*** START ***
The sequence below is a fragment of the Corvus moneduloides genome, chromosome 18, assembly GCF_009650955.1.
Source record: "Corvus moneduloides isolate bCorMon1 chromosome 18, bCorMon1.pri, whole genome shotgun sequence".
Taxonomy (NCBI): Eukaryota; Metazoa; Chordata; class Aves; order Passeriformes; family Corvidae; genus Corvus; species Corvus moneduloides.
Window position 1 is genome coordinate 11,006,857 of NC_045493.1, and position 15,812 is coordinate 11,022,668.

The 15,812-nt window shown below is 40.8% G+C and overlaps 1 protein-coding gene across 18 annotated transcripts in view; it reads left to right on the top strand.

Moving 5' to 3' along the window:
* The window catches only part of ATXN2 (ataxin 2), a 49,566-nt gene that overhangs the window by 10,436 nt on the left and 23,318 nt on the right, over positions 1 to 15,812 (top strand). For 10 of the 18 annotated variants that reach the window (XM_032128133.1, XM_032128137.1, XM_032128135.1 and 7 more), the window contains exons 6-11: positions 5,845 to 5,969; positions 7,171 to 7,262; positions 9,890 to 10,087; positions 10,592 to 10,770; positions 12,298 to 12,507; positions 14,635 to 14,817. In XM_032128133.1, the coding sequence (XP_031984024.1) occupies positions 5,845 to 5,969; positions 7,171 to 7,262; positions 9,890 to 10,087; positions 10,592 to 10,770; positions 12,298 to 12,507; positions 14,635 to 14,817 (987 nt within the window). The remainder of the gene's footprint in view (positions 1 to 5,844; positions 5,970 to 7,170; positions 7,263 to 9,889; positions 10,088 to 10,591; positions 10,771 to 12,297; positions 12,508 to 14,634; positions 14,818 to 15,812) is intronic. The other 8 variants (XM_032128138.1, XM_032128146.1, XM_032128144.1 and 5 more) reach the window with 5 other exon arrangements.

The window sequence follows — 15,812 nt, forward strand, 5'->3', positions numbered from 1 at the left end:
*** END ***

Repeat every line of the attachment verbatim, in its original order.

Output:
The sequence below is a fragment of the Corvus moneduloides genome, chromosome 18, assembly GCF_009650955.1.
Source record: "Corvus moneduloides isolate bCorMon1 chromosome 18, bCorMon1.pri, whole genome shotgun sequence".
Taxonomy (NCBI): Eukaryota; Metazoa; Chordata; class Aves; order Passeriformes; family Corvidae; genus Corvus; species Corvus moneduloides.
Window position 1 is genome coordinate 11,006,857 of NC_045493.1, and position 15,812 is coordinate 11,022,668.

The 15,812-nt window shown below is 40.8% G+C and overlaps 1 protein-coding gene across 18 annotated transcripts in view; it reads left to right on the top strand.

Moving 5' to 3' along the window:
* The window catches only part of ATXN2 (ataxin 2), a 49,566-nt gene that overhangs the window by 10,436 nt on the left and 23,318 nt on the right, over positions 1 to 15,812 (top strand). For 10 of the 18 annotated variants that reach the window (XM_032128133.1, XM_032128137.1, XM_032128135.1 and 7 more), the window contains exons 6-11: positions 5,845 to 5,969; positions 7,171 to 7,262; positions 9,890 to 10,087; positions 10,592 to 10,770; positions 12,298 to 12,507; positions 14,635 to 14,817. In XM_032128133.1, the coding sequence (XP_031984024.1) occupies positions 5,845 to 5,969; positions 7,171 to 7,262; positions 9,890 to 10,087; positions 10,592 to 10,770; positions 12,298 to 12,507; positions 14,635 to 14,817 (987 nt within the window). The remainder of the gene's footprint in view (positions 1 to 5,844; positions 5,970 to 7,170; positions 7,263 to 9,889; positions 10,088 to 10,591; positions 10,771 to 12,297; positions 12,508 to 14,634; positions 14,818 to 15,812) is intronic. The other 8 variants (XM_032128138.1, XM_032128146.1, XM_032128144.1 and 5 more) reach the window with 5 other exon arrangements.

The window sequence follows — 15,812 nt, forward strand, 5'->3', positions numbered from 1 at the left end: